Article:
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Thursday, 21 August 2003
Page: 19159


Mr TICEHURST (9:52 AM) —I support the government's Telstra (Transition to Full Private Ownership) Bill 2003 on the further sale of Telstra. We have seen speaker after speaker in this House run the same old scare campaign—that Telstra cannot operate unless it is government owned. What a load of rubbish! What we are seeing here is protection of Labor's union mates. We have seen the manifestation of the old British saying `He who pays the piper calls the tune'. Even in yesterday's Australian there is a picture of the opposition leader with the words `Crean calls on workers to sing in chorus'. That is what they are doing here—singing in chorus, the same old stunt.

How many of these Labor members actually know what they are talking about? We hear them throwing acronyms around—ADSL, ISDN, DSL—but how many of them actually know what they mean? These are technology terms that have appeared in the last five or six years. But the issue is not about technology; the issue is about the service level provided to the user. If we look at the mobile phone situation, we find there are many companies providing mobile phones. Who really cares who owns the phone system, as long as that mobile phone works? The real issue is service. There are a number of regional operators. There is a man in my electorate who provides technical assistance to regions in setting up regional phone systems. There are about eight of these systems operating in Australia right now. An early one was down in Ballarat.

How many of the Labor members know what VoIP means? This is a new system Telstra is pushing around, another technology—voice over Internet protocol. We have not heard that mentioned too much by Labor members. But technology is not the issue. Look at what happened with mobile phones. We had a system here called AMPS; it was American technology, designed for rural users. It was line of sight: as long as your mobile phone could see the antenna, you could get a call. What happened when Labor were in government? They decided to bring in a digital system and close down the AMPS. Why did they select GSM, a European system limited to 32 kilometres or thereabouts from a cell? Because in Europe, as in capital cities—where most Labor people operate—that is all you need. Forget about rural and regional areas. The member for Corio said in here yesterday that his phone dropped out a few times on the way from Geelong to Melbourne. That is because he was on GSM. It is probably not even connected to the antenna on his car. If you are over 32 kilometres from a cell, that is the end of your service.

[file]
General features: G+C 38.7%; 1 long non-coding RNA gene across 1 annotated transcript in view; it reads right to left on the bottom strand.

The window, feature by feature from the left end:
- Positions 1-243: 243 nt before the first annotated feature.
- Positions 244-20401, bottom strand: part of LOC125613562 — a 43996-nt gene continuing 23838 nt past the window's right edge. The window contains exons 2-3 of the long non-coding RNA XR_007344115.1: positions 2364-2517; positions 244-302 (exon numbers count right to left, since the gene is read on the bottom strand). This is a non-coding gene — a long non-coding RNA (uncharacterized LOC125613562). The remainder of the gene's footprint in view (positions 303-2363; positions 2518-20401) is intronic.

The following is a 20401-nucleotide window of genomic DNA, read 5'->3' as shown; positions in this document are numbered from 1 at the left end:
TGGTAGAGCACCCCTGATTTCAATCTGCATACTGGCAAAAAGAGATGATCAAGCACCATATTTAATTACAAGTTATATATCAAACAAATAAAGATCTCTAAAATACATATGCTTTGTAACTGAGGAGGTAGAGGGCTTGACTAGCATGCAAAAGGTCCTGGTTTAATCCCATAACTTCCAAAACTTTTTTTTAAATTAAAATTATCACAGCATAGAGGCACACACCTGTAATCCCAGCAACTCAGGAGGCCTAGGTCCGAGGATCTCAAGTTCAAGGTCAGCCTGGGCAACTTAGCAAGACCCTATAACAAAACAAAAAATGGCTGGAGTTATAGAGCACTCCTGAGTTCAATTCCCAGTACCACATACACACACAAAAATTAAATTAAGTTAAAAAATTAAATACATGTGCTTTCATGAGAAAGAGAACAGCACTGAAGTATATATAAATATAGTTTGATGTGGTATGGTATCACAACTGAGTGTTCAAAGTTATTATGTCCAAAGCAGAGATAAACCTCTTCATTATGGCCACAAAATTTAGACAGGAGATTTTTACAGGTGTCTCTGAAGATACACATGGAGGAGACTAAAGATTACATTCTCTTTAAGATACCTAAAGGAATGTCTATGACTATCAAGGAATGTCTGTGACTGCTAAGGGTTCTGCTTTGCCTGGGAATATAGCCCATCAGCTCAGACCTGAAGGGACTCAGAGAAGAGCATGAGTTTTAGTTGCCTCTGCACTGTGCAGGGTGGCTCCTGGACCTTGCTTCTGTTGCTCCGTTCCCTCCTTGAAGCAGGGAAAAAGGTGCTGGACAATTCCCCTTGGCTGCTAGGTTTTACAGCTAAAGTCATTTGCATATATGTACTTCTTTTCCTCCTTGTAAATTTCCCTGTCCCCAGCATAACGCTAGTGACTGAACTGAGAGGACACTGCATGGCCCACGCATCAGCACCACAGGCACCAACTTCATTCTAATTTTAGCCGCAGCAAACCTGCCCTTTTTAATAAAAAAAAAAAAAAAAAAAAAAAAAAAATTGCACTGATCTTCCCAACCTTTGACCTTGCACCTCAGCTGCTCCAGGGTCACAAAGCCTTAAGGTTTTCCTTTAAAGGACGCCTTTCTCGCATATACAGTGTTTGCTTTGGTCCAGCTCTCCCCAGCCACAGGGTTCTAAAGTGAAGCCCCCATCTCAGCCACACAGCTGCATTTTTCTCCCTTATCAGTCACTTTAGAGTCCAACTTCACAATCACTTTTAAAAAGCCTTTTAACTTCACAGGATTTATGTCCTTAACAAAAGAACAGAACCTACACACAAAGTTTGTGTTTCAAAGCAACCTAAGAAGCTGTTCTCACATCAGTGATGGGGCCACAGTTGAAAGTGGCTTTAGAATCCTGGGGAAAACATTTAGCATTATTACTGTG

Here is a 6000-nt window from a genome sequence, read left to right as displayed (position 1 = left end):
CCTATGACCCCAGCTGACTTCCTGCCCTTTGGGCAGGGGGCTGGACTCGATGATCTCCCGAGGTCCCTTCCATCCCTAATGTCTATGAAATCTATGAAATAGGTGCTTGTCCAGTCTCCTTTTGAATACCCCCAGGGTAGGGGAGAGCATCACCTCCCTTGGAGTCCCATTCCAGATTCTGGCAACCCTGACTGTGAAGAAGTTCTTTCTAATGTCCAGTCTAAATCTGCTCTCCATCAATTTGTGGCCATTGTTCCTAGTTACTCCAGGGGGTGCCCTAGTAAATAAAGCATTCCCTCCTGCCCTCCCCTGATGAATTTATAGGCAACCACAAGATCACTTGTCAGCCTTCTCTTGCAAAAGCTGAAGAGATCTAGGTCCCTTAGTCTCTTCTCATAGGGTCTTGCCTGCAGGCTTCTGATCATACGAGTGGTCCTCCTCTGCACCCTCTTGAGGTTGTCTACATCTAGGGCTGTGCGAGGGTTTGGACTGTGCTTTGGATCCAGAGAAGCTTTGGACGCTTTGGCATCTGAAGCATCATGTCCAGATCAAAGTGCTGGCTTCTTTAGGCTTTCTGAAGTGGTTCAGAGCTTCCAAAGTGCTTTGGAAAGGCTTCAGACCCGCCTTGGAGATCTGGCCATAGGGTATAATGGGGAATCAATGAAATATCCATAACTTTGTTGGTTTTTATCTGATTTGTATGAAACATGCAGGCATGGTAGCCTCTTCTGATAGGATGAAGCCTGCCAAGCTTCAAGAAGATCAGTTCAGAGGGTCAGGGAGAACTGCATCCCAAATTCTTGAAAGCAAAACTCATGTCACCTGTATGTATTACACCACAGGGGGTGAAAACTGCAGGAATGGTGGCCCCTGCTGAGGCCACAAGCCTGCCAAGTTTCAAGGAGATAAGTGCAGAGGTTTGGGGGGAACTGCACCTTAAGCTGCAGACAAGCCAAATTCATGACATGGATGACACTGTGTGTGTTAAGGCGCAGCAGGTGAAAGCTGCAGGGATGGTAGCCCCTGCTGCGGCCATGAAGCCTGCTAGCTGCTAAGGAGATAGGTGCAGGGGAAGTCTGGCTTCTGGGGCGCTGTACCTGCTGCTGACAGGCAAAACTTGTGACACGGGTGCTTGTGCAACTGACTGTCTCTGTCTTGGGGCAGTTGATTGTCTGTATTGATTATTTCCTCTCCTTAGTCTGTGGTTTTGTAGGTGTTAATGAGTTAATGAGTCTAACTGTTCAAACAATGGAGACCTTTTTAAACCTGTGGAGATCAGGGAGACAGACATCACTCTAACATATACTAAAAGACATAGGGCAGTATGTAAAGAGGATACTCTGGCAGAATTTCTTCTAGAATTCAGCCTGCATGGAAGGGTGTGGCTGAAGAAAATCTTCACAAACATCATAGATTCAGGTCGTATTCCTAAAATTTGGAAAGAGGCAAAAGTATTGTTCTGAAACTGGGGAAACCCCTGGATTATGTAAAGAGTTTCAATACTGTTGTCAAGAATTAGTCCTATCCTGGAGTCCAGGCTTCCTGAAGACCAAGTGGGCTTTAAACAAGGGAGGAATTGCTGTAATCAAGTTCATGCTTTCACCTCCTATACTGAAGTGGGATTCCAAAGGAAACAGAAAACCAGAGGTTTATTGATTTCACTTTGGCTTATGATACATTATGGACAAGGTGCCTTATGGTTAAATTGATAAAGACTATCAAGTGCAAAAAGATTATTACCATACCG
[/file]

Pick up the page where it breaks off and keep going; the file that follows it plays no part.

It took the Howard government to come in and introduce CDMA, a digital system. That was not provided by Europeans; that was an American system. The CDMA network can travel by line of sight, just like the old AMPS. We heard the member for Corio talking about his version of fiscal rigour. He talked about the $3 billion profit from Labor per year that would be lost. He did not mention the $8 billion a year we are paying in interest on Labor's debt. Then he said that the sale price of Telstra was going to be $45 billion; therefore, after 15 years the Australian people would no longer get a profit from Telstra. If that is fiscal rigour, I hope he is not providing advice to the shadow Treasurer. He forgot about the idea of investment return on capital.

Then we heard the member for Corio say that he spoke to the CEPU recently. They talked about 39,000 jobs being lost. These jobs might have been lost at Telstra. Where do the union members usually operate? Big companies, government owned companies—that is what they are worried about. They are worried about the big companies, public ownership and losing members. They cannot attract members to unions. There was no mention of the employment provided by the new phone companies. Look at all the service providers. I think the member for Macquarie mentioned there were 87 private phone companies in Australia. What about the employees who have moved in there? Where do they come from? They were either out of Telstra or new trainees.

In my electorate of Dobell, the service level has improved. In the old days you could not get a phone fixed on Friday afternoon. And why was that? Because the jobs were stacked up so they could get overtime on Saturday. That does not happen now because the government introduced service standards. We have standards now for service. If a phone is not fixed within a nominated time, the provider pays a penalty. Those sorts of regulations are built into this new bill. We cannot live in the past.

We heard the member for Fowler going back to the old days, at the start of electricity. She also talked about the problems in New York. I can assure her that that will not happen in New South Wales. In the seventies I was a designer of high-voltage instrument transformers. These were part of the protection system for the major transmission lines in Australia. I can guarantee the member for Fowler that our system here is much more rigorous and offers far more protection than the American system. We also have much better operators and a connected system that will not have the same sorts of problems as the American system.

Of course, we are in a new era. We are not relying on copper wires to provide long-distance broadband. Already in my area, wireless broadband is being provided by private companies. Telstra can provide wireless broadband on CDMA right now. The only issues are pricing and the level of use of their capital equipment. But already one of my local ISPs is providing wireless broadband in Dobell. This is where the future lies, not in old technology. There are new technologies emerging all the time. In reality, we need to be cognisant of what the Treasurer often reminds us in this House: do not listen to what Labor says; look at what Labor does.